Quote: "At the store where Iles works, for instance, the owner thinks the minimum wage should be increased as a moral issue but worries about which employees' hours he will have to cut to compensate.
At the store where he bought the chimichangas, the cashier who makes $6.25 worries that a raise will force her out of her subsidized apartment and onto the street.
At the convenience store where he bought gas, the owner worries that he will have to either raise prices, angering his customers, or make less money, "and why would I want to make less money?""
(My friend:) Yeah, oh, I love that.
(me:) Read that last part, especially. Could they try to make the "capitalist" look bad in a more blatant way? The first part is good... and the second part is proof that the government should stay out of welfare programs - if that girl were living in an apartment provided by the church or the rotary club, or the progressive party or whatever, then she wouldn't get forced out until she could support herself.
(My friend:) Right, which they (the charity) would know because they're actually there on the ground.
Quote: "A onetime Wal-Mart vice president, Bower moved back to Atchison several years ago to teach and ended up buying the old J.C. Penney store, and now runs a business where the meaning of a dollar is displayed on shelf after shelf. The jar of Peter Piper's Hot Dog Relish? That's what a dollar is worth. The Wolfgang Puck Odor Eliminator that a customer was looking at as she said to a friend, "I just don't know how I'm ever going to make it. My ex-husband's not paying his child support"? That's a dollar, too, as is the home pregnancy test, the most shoplifted item in the store."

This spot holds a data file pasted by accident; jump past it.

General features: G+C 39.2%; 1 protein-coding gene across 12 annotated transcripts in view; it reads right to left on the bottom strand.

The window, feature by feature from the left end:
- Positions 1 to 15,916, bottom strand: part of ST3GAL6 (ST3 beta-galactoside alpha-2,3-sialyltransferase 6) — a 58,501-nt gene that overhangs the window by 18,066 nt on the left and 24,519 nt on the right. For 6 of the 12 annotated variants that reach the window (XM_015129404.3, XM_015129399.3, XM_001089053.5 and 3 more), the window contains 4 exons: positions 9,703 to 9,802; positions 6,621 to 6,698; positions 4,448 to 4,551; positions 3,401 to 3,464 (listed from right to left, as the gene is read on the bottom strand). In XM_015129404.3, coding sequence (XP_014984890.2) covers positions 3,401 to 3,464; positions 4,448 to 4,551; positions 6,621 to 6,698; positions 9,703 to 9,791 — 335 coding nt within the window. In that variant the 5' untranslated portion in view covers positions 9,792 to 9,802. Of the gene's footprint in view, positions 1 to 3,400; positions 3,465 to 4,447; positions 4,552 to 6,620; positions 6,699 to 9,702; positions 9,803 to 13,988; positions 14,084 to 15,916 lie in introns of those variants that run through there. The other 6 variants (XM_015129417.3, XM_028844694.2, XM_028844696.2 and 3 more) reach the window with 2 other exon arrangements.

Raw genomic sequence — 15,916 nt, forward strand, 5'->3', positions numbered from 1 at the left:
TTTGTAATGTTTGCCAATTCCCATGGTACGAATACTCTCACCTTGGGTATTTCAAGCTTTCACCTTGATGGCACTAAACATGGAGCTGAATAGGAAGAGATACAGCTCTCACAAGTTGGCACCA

Comment: Presented without comment.
Quote:"Soon after, he bought his car, a used 2005 Dodge Neon, and just about every workday since then he has spent his lunch break in the driver's seat, eating a bologna sandwich with the engine off to save gas, even in winter."
(me:) shouldn't he be doing that anyway, to keep us all from dying from global warming?
Quote:"Bill Murphy, who said that if he had the chance to talk to new House Speaker Nancy Pelosi, he would ask one question. "Where does she think the money will come from? And that is the question," he said. "My wages are going to go up 10 percent.""
"Employees at $7.25 will want $8.25. Those at $8.25 will want $9.25. Economists classify such workers as the ones who would be indirectly affected by a minimum-wage increase. Of the estimated 13 million workers expected to get raises, 7.4 million are in that category. "
(me:)Good work Bill! And this is where they explain the nine percent thing. With 300 million people in this country, why are we making life hard for everyone to benefit 13 million? Especially since the jury is far from unanimous that it would actually help those people.